Studies Show Plastic Gas Cans Pose Risk of Explosion
Feb 4, 2014
They are as ubiquitous in American garages and gas stations as automobiles. Unfortunately, they may also be, in at least one respect, just as susceptible to unfortunate accidents. Scientists say that the common plastic gas can sold throughout the United States carries the potential for fiery explosion — and most Americans are probably unaware that the portable vessels could even pose such a hazard.
In tests conducted by the U.S. Consumer Product Safety Commission (CPSC), scientists found that, under certain circumstances, gas vapor blends can ignite within portable cans and cause significant injury to those in the vicinity of the explosion.
CPSC has documented 11 deaths and 1,200 emergency room visits linked to gas can explosions during the pouring of gasoline since 1998.
Additional tests conducted at the Worcester Polytechnic Institute’s combustion laboratory demonstrated that, under limited conditions, a so-called “flashback” explosion can occur inside plastic gas cans.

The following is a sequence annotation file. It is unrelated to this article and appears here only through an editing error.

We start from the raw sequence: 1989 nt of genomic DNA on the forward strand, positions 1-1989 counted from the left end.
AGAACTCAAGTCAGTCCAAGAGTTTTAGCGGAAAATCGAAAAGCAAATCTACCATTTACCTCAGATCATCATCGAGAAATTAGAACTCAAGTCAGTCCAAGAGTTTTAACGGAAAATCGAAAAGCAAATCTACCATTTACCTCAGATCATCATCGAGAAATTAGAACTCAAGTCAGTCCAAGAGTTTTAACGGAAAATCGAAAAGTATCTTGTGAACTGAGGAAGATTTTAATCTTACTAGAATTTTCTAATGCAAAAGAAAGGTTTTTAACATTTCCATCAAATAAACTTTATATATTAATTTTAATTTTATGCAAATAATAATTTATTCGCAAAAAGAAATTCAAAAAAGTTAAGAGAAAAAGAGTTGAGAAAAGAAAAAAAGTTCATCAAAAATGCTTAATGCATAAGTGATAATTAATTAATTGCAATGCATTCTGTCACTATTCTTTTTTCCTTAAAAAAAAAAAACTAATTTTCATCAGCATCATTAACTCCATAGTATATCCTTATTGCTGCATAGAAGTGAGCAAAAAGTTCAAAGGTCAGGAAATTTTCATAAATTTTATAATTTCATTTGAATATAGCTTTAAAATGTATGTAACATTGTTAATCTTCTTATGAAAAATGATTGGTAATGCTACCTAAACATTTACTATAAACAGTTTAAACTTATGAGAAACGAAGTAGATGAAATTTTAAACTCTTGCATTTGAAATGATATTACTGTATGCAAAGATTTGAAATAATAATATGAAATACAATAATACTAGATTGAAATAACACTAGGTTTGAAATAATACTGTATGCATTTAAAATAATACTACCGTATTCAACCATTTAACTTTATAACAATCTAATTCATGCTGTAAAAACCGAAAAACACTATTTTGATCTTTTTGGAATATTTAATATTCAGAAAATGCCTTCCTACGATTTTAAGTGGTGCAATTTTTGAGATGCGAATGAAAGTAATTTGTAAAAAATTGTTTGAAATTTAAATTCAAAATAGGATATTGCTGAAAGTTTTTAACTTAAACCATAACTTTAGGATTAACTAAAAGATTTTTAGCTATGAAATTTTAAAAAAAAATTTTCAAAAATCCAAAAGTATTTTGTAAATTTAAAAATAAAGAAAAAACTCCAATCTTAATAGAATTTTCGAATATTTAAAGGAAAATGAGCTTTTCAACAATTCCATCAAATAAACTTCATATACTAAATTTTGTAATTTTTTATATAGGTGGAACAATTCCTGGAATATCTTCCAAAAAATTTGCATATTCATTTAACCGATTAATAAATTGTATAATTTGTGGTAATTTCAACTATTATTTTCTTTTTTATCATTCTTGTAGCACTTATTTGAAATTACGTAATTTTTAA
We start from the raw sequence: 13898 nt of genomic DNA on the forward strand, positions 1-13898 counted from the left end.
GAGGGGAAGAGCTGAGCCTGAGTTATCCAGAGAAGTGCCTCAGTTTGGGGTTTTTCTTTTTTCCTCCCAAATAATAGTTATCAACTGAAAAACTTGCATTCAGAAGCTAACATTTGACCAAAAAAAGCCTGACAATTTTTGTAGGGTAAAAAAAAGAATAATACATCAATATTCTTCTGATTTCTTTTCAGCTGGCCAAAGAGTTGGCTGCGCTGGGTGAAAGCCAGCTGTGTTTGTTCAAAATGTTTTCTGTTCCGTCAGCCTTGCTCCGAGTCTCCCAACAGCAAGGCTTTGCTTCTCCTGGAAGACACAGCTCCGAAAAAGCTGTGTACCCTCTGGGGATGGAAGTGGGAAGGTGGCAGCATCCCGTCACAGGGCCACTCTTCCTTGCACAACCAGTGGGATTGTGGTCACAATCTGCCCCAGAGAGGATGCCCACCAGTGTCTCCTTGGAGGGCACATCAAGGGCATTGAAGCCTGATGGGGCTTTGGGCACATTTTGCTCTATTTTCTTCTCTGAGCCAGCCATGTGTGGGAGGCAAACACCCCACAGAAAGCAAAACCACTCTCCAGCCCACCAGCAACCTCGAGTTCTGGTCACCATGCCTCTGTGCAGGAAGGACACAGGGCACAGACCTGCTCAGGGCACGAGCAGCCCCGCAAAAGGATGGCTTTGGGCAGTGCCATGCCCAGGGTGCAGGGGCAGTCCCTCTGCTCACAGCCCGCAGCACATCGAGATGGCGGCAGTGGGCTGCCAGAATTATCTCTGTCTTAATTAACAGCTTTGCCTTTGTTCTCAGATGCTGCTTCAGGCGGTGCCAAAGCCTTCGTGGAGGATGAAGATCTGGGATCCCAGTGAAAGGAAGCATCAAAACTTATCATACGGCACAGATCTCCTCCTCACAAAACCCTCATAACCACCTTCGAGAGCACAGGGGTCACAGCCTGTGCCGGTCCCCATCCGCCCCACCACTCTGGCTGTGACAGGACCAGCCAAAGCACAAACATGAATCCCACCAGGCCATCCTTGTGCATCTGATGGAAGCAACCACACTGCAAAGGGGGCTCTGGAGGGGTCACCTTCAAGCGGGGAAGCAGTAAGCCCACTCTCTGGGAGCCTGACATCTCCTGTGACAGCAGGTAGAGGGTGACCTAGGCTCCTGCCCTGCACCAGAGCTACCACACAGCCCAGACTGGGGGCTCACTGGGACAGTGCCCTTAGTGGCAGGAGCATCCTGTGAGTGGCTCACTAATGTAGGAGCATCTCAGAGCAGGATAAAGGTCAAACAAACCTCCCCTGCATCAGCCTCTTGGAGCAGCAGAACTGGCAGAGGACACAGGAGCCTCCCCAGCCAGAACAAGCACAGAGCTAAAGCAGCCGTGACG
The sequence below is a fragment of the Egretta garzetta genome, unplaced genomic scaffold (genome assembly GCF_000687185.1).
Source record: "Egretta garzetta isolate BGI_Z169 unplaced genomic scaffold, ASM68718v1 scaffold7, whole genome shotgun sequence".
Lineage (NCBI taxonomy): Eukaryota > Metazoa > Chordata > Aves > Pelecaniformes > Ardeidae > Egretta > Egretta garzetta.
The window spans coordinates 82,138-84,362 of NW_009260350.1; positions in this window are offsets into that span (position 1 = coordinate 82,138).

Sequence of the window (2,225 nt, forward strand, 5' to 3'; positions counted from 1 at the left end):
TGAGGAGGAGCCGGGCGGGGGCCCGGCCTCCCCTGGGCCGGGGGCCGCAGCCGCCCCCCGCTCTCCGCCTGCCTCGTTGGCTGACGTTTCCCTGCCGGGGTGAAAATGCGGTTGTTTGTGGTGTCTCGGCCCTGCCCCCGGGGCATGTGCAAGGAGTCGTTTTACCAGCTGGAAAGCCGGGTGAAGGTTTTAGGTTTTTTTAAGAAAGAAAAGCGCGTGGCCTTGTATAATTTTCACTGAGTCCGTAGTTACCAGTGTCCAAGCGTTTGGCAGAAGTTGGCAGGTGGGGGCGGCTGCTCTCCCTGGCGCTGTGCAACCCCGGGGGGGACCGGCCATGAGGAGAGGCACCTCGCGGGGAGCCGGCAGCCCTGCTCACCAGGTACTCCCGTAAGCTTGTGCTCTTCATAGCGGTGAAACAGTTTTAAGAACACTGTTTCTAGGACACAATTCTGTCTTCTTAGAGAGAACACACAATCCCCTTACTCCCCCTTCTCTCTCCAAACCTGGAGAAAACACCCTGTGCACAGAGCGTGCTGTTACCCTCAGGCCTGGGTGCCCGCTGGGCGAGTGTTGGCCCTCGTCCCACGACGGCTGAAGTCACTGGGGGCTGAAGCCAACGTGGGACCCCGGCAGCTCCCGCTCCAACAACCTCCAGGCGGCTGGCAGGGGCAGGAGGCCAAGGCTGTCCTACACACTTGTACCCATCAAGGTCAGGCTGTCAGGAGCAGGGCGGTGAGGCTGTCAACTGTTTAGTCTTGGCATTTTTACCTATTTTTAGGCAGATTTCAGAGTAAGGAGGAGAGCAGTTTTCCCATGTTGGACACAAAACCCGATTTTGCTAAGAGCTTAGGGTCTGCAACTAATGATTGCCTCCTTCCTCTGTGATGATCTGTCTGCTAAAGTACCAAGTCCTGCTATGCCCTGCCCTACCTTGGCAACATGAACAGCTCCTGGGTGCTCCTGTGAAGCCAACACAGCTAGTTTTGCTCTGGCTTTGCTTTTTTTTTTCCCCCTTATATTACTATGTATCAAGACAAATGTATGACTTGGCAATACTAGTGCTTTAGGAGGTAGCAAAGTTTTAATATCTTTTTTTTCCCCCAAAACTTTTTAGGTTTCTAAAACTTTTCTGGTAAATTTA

A flashback explosion can be triggered even when a very small amount of gasoline is left in the can. Gas vapor can escape the container and meet a ignition source, such as a flame or a spark. The igniting vapor outside the can then “flashes back” inside the container, which ignites the mixture within it and causes a large burst of flames.
There have been at least 80 lawsuits filed in the last 20 years on behalf of plaintiffs injured in gas can explosions. The primary argument has been that the portable cans are “dangerous” and “unsafe” because they are “susceptible” to these flashback explosions. The bulk of the lawsuits have targeted Blitz USA, the biggest maker of plastic gas cans, as defendants, as well as Wal-Mart, the leading purveyor of the cans.
Central to the argument is the fact that the can’s design does not include a flame arrester. Lawsuits against Blitz have contended that they, if included, would prevent flashback explosions. Flame arresters, which are pieces or mesh or disks with holes designed to disrupt flames, are present in “safety” gas cans made of metal and in storage vessels of other flammable liquids.
CPSC has called on the gas can industry to manufacture gas cans with flame arresters within them. “CPSC believes that this technology also should be included in gasoline containers,” said the agency in a statement. “CPSC is calling on the industry to regain the momentum that was lost in years past by designing their products to include this safety technology. In addition, CPSC is asking voluntary standards organizations to incorporate a flame arrestor system into applicable safety standards for gas cans.”